Are there Grand Juries in the Military?August 10, 2020
Are there Grand Juries in the Military? The answer is no.
In the civilian legal system, a Grand Jury acts as a check on the prosecution's power. Essentially, a Grand Jury has to review a case before it can proceed to a trial. There are no Grand Juries in the military.
Instead of a Grand Jury, the military uses something called a "preliminary hearing." A "neutral" JAG is assigned as the preliminary hearing officer (PHO) and determines whether there is probable cause to believe the accused committed the offense/offenses charged. The PHO also makes a recommendation as how the charges should be disposed of (i.e. General Court-Martial, Special Court-Martial, Summary Court-Martial, dismissed). The prosecutor represents the Government, and an accused and his/her lawyer are present as well. Both sides can present evidence at such a hearing. For a variety of reasons, witnesses are usually not called and statements are used instead.
While preliminary hearings are supposed to be a check on the prosecution's power, they actually have no teeth. A PHO's findings and recommendations are nothing but suggestions. The Command can completely ignore them and proceed with a case against an accused in whatever way they want. For example: A PHO can determine that there is no probable cause to believe an accused committed the offenses charged. Despite this recommendation, the Command can still proceed and force the accused to face a General Court-Martial.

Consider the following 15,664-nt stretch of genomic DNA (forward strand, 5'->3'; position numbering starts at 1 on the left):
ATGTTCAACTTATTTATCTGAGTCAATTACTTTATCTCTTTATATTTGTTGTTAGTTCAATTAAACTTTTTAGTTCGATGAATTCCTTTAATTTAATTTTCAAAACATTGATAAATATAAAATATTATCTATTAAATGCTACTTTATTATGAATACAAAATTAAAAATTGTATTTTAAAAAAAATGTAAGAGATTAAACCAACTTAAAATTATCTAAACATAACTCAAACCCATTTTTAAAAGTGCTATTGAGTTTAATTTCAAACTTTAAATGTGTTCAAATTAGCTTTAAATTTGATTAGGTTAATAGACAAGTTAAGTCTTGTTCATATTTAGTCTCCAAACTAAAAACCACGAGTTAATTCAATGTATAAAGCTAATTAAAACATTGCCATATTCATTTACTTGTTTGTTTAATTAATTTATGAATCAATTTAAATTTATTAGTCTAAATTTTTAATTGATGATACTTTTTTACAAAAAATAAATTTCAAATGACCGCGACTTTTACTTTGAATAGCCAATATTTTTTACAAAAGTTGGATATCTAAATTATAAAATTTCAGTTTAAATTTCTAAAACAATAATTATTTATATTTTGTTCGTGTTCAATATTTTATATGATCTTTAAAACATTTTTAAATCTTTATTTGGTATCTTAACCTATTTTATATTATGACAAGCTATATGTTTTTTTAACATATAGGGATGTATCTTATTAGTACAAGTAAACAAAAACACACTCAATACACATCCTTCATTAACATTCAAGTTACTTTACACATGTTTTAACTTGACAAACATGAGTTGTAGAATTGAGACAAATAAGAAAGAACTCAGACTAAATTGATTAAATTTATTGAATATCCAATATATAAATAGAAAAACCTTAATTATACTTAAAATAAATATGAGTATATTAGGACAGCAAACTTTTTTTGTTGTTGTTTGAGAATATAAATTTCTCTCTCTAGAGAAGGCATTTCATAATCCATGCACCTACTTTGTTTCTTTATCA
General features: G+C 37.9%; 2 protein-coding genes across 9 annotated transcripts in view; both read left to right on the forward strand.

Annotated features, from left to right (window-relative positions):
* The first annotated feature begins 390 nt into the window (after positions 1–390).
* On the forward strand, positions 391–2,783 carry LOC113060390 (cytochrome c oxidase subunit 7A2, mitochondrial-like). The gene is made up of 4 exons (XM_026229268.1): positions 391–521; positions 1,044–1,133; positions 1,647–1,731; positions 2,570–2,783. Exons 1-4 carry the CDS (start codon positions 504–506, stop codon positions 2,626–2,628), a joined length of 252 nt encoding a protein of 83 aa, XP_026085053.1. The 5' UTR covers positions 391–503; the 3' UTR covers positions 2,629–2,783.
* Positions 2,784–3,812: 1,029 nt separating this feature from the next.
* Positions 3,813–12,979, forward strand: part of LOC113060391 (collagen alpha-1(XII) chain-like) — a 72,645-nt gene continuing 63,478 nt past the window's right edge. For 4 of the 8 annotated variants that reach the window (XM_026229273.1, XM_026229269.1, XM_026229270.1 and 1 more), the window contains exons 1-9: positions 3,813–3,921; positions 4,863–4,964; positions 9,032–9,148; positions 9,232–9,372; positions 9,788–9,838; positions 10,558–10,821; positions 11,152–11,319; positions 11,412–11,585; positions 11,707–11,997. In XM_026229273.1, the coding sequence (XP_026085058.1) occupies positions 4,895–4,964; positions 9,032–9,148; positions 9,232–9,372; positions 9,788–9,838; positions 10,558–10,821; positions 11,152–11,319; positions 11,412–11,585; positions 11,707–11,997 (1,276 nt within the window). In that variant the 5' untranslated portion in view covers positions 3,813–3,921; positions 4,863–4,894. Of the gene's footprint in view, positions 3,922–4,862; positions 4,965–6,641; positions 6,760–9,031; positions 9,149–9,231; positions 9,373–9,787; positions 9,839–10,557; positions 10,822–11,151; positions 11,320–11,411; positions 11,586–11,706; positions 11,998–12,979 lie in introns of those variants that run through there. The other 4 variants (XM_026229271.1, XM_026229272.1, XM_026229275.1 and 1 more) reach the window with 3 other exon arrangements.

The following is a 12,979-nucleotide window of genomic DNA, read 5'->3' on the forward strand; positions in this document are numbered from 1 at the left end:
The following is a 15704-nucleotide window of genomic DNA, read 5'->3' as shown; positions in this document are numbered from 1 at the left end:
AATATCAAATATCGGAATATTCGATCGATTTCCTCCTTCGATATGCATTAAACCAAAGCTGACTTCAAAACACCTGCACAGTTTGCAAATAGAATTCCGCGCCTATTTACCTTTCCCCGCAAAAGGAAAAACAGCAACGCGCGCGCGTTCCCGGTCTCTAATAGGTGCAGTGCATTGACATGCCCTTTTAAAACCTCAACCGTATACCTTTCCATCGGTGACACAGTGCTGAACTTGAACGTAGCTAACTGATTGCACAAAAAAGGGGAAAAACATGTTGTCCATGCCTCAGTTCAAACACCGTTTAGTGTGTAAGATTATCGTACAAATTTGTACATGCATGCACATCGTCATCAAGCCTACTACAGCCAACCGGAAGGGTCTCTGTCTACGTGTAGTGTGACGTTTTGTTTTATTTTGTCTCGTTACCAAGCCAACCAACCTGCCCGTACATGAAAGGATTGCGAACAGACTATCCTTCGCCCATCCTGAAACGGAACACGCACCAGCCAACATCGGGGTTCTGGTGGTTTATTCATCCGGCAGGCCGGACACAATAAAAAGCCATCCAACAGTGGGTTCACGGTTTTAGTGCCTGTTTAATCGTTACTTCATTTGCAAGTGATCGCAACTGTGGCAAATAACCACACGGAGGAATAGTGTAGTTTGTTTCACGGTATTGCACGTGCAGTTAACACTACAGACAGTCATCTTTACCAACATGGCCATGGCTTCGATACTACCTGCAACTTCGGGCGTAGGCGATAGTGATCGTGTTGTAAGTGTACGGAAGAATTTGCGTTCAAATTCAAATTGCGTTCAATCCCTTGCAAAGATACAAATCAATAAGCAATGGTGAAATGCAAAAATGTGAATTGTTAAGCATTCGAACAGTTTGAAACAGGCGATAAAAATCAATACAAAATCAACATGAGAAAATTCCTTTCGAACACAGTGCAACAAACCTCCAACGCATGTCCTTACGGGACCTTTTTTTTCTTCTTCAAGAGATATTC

This may seem unfair; however, this is the system that Congress and the President have implemented. Preliminary hearings used to have more authority; however, they have fell victim to military justice reform driven by sexual assault prosecutions.
Furthermore, while the PHO is supposed to be neutral, he/she usually works for the same Staff Judge Advocate that the prosecutor does. Many PHOs are inexperienced and afraid to make findings and recommendations that hurt the prosecution's case.
If a Servicemember finds themselves asking "are there Grand Juries in the Military?" then it is time to consult with an experienced military lawyer to best protect their rights.
This article was written by Attorney Matthew Barry